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Greg Louganis - Talents And Trials

Famous Sports StarsDivingGreg Louganis Biography - Talents And Trials, The Young Olympian, Getting The Gold, Chronology, Awards And Accomplishments - SELECTED WRITINGS BY LOUGANIS:

Talents and Trials

Gregory Louganis was born on January 29, 1960, to two fifteen-year-olds, one Samoan and the other Northern European, who gave him up for adoption. Interestingly, his adoptive parents, Peter and Frances Louganis, were specifically looking for a darker child, in contrast to their own fair-haired, light-skinned community. Louganis' Samoan ancestry fit the bill, and he grew up looking and feeling different from most of his classmates. His dyslexia, misdiagnosed as a learning disability, did not help, and he was often taunted by other schoolchildren. His small stature also left him victimized by bullies, further undermining his self-esteem.

At the same time, Louganis was discovering special talents that would offset all the isolation and the taunting,

Greg Louganis

and would ultimately carry him to Olympic glory. From the age of 18 months, he had been taking dancing and acrobatics lessons with his sister Despina. Louganis proved a natural, and with his partner Eleanor, he won a number of dance competitions. He developed a comfort on stage that he lacked at home and at school, but perhaps the most important aspect was the method his dance instructor used. She insisted that the children visualize their dance routines before performing them. These visualization techniques would help Louganis master highly technical routines in the sport that would ultimately capture his interest: diving.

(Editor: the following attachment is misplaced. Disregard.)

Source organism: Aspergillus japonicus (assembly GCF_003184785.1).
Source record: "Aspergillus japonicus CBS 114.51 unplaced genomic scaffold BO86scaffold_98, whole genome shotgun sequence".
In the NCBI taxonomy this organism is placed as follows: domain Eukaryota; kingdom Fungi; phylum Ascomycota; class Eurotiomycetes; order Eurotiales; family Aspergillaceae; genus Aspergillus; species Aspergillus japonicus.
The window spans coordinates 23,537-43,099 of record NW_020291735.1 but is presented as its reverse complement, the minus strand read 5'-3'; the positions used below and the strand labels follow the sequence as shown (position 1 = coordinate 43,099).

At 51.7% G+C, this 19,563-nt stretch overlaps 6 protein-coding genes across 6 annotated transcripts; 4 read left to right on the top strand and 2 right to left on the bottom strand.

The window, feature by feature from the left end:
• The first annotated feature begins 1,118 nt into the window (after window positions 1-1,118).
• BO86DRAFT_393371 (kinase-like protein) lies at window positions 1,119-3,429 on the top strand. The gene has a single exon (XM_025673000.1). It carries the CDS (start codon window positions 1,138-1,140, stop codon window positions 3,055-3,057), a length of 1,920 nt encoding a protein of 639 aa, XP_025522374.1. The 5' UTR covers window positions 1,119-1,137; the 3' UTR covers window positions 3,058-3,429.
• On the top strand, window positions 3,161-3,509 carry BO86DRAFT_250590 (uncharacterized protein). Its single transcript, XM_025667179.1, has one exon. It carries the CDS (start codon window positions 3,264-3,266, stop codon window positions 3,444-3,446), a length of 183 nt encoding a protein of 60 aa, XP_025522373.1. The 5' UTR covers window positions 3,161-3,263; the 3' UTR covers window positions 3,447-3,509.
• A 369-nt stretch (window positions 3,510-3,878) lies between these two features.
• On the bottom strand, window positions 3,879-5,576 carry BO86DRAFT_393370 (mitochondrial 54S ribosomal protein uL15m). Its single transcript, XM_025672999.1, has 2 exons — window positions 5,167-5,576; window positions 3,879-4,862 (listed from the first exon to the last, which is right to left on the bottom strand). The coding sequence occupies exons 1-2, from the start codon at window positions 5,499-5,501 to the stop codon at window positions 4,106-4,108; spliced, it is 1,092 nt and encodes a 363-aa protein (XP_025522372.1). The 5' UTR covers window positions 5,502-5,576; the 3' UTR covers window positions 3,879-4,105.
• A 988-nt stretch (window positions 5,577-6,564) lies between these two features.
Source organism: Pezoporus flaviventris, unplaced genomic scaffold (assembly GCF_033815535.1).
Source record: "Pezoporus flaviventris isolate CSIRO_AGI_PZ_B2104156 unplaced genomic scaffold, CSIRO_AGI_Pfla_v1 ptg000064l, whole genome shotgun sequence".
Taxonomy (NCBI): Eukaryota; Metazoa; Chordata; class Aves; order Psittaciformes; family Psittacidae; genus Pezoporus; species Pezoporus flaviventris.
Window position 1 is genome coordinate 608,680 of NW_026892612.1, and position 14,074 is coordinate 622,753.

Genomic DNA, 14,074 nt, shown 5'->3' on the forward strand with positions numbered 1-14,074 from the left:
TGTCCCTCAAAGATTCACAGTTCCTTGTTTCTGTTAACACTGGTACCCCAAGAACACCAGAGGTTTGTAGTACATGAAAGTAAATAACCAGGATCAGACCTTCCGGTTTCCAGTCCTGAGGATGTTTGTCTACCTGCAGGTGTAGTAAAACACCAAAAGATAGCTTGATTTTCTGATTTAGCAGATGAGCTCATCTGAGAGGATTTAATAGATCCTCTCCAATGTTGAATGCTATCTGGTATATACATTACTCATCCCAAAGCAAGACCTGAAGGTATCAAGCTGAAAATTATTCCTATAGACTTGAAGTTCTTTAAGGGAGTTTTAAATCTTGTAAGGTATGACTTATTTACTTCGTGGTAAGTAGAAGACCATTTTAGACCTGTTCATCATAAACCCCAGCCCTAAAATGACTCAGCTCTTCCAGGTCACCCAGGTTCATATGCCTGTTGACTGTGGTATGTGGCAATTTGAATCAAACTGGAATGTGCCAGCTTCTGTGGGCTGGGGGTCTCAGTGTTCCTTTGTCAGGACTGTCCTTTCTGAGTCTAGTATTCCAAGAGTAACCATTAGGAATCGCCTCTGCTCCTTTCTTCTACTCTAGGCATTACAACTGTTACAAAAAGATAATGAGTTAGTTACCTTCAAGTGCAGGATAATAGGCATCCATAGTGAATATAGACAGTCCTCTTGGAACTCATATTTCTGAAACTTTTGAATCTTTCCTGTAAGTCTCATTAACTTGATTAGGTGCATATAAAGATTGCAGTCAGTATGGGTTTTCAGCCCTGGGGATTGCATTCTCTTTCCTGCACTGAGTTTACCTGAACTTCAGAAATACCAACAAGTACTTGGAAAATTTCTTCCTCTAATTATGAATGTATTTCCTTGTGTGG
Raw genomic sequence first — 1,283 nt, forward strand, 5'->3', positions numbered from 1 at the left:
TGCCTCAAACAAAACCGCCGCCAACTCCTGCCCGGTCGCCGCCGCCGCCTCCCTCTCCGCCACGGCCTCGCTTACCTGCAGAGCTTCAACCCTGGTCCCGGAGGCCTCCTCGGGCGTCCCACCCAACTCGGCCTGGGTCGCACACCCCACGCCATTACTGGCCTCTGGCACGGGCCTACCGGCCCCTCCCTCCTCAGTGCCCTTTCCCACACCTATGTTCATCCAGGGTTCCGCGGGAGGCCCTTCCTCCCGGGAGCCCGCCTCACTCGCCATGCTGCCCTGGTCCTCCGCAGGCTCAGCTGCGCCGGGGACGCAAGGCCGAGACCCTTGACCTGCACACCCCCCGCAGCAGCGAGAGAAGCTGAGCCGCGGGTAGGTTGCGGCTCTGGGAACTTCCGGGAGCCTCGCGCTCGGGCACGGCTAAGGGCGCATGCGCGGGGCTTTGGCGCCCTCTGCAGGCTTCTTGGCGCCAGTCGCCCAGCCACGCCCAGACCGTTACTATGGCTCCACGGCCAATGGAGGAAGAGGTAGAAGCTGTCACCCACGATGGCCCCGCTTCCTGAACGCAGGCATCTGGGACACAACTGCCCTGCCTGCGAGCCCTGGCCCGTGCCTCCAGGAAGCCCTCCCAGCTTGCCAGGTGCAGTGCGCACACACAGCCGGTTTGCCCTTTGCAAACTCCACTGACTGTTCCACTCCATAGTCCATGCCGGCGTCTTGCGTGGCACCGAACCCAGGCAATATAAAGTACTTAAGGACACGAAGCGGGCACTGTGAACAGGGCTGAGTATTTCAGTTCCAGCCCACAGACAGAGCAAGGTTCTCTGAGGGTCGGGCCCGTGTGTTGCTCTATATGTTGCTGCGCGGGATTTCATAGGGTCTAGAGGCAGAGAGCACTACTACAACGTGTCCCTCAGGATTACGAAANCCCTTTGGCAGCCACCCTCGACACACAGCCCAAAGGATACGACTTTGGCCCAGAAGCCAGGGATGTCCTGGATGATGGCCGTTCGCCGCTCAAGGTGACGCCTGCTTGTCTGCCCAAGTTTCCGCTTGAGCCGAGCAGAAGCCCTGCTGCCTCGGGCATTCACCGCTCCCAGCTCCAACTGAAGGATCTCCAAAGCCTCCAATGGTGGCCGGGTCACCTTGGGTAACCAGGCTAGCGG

When Louganis began doing acrobatic routines off the diving board at a nearby pool, his worried mother signed him up for diving lessons. Greg took to the sport immediately, and soon showed a rare ability, even more than with dancing. Before long, he dropped dancing altogether to focus on his diving. While his father had never shown any interest in his dancing, he showed an intense interest in Greg's diving. It was a sign that some things were okay for boys, and others were not.

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